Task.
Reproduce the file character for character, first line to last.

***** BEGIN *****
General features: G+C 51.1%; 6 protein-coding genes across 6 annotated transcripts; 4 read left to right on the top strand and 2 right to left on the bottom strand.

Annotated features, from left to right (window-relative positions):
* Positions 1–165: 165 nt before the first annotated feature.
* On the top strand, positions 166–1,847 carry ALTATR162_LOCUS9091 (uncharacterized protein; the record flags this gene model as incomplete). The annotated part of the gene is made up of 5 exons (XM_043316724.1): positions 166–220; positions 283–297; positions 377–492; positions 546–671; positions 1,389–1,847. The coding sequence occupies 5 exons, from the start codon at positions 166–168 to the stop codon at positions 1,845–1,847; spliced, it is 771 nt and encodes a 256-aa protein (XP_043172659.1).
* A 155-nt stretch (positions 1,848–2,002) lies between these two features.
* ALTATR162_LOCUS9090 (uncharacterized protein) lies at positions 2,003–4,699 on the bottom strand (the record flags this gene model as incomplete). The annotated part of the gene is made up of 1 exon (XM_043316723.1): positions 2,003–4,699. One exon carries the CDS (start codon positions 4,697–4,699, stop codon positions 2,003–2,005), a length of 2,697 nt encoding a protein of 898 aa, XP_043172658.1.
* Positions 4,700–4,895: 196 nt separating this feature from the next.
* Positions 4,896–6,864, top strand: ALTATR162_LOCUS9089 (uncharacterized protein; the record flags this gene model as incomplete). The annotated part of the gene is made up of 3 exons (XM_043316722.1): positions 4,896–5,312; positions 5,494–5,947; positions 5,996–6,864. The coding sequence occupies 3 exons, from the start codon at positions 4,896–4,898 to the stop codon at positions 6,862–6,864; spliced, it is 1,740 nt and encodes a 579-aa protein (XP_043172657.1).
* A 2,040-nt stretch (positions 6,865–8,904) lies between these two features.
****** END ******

General features: G+C 51.1%; 6 protein-coding genes across 6 annotated transcripts; 4 read left to right on the top strand and 2 right to left on the bottom strand.

Annotated features, from left to right (window-relative positions):
* Positions 1–165: 165 nt before the first annotated feature.
* On the top strand, positions 166–1,847 carry ALTATR162_LOCUS9091 (uncharacterized protein; the record flags this gene model as incomplete). The annotated part of the gene is made up of 5 exons (XM_043316724.1): positions 166–220; positions 283–297; positions 377–492; positions 546–671; positions 1,389–1,847. The coding sequence occupies 5 exons, from the start codon at positions 166–168 to the stop codon at positions 1,845–1,847; spliced, it is 771 nt and encodes a 256-aa protein (XP_043172659.1).
* A 155-nt stretch (positions 1,848–2,002) lies between these two features.
* ALTATR162_LOCUS9090 (uncharacterized protein) lies at positions 2,003–4,699 on the bottom strand (the record flags this gene model as incomplete). The annotated part of the gene is made up of 1 exon (XM_043316723.1): positions 2,003–4,699. One exon carries the CDS (start codon positions 4,697–4,699, stop codon positions 2,003–2,005), a length of 2,697 nt encoding a protein of 898 aa, XP_043172658.1.
* Positions 4,700–4,895: 196 nt separating this feature from the next.
* Positions 4,896–6,864, top strand: ALTATR162_LOCUS9089 (uncharacterized protein; the record flags this gene model as incomplete). The annotated part of the gene is made up of 3 exons (XM_043316722.1): positions 4,896–5,312; positions 5,494–5,947; positions 5,996–6,864. The coding sequence occupies 3 exons, from the start codon at positions 4,896–4,898 to the stop codon at positions 6,862–6,864; spliced, it is 1,740 nt and encodes a 579-aa protein (XP_043172657.1).
* A 2,040-nt stretch (positions 6,865–8,904) lies between these two features.